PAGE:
I think her perspective on this human achievement is self-centered, but I will give the woman space to have that perspective.

    Stepping on to the moon was a HUMAN achievement. Regardless of the beliefs of everyone involved, the historical fact is that a culture who was afraid of commies, optimistic to the extreme, and sufficiently wealthy and technologically advanced made it happen through a government agency. If libertarians can muster the resources to do the same, then great, rule the moon as you like. But until then, recognize it for what it was, one of the great achievements of Man.

  • Alisa

    Darryl: I absolutely agree with your last point. (John W please note: I only agree with the 3rd paragraph of Darryl’s comment. I have no opinion whatsoever on the first two paragraphs of his comment).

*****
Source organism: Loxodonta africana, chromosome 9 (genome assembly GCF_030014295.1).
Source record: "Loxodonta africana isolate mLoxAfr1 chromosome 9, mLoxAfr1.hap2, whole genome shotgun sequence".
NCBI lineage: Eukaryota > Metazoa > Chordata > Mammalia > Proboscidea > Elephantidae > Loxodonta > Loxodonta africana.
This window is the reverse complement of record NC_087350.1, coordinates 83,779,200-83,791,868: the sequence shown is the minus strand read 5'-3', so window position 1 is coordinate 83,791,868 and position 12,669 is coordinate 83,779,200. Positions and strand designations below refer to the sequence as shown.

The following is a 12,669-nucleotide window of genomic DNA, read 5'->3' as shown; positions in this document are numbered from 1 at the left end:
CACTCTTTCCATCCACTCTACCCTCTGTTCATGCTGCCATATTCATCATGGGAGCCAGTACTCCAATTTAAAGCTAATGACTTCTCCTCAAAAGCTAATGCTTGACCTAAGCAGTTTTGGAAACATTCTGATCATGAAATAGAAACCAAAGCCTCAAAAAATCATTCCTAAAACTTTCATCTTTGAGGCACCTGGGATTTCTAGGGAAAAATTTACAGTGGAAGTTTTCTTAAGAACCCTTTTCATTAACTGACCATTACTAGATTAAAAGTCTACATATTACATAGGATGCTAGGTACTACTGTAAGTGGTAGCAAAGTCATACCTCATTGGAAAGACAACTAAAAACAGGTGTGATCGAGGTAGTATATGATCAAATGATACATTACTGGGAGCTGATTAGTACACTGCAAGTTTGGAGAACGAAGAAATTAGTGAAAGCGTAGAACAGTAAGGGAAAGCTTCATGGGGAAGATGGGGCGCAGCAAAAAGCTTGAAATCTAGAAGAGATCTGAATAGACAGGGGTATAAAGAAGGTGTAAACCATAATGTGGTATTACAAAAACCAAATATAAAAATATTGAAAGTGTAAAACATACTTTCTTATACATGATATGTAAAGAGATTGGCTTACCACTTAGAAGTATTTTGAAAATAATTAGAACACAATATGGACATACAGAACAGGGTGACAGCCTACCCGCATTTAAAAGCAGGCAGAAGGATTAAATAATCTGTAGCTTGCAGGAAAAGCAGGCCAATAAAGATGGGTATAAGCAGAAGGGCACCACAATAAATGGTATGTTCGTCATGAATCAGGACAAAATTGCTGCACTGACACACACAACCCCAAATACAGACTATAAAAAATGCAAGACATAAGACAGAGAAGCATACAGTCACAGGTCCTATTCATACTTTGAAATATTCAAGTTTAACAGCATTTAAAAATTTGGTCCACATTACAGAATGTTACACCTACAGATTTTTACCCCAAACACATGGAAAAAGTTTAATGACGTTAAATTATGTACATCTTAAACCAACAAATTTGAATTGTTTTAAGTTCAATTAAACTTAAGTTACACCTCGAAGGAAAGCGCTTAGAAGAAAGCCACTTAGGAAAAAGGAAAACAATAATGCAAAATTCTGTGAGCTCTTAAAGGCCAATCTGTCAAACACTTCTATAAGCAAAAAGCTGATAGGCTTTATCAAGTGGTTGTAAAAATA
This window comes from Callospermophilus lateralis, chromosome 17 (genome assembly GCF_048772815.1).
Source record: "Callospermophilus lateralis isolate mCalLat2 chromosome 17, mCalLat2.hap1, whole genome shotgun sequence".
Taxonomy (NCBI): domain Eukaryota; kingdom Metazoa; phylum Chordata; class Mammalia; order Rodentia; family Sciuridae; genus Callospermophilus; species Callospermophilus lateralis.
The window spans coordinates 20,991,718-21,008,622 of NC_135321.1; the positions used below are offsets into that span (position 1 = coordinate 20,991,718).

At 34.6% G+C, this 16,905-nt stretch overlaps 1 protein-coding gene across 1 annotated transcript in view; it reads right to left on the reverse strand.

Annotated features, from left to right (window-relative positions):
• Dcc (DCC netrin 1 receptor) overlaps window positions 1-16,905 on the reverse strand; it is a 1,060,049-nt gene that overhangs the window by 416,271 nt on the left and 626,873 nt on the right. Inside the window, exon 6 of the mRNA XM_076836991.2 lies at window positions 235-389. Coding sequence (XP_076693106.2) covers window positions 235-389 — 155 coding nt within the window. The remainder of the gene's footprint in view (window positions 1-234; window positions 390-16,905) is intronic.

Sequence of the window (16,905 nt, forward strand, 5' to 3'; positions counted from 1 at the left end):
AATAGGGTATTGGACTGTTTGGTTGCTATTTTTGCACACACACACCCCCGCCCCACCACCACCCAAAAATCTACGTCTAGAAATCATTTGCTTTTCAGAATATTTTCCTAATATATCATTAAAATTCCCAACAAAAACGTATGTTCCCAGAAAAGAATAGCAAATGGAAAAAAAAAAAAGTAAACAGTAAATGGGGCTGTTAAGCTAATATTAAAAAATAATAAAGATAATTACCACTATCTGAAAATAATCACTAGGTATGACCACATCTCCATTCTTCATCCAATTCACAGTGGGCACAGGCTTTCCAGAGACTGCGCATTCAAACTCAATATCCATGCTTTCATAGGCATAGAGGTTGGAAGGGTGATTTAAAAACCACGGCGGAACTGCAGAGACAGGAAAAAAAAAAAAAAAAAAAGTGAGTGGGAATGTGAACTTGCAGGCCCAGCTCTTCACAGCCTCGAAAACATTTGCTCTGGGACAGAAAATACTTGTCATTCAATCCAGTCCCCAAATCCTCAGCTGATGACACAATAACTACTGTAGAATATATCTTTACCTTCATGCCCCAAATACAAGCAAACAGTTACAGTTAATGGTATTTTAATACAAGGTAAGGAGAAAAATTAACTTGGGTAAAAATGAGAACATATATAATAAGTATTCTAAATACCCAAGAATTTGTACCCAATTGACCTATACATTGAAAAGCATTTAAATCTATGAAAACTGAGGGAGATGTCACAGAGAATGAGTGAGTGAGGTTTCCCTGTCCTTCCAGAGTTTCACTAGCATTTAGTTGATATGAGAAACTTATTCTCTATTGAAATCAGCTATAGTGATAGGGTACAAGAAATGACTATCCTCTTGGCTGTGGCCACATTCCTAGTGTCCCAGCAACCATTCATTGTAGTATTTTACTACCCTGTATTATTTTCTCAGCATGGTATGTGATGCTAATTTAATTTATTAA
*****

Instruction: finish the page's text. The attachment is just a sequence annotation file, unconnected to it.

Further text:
Sunfish, do you hate me that much?

  • Johnathan Pearce

    John W writes:

    It seems every time that Johnathan [and it’s usually Johnathan] writes something positive about Ayn Rand on Samizdata his comments are taken as a cue for various ill-considered replies which have little or nothing to do with Ayn Rand’s known position on anything.

    I know, I know. I am a bit taken aback by the venom of some commenters, such as Sunfish, who seems to have banged his head getting out of bed or something.

    Take this, for instance:

    “She writes from a total ignorance of anything that has ever existed outside of her own skull.”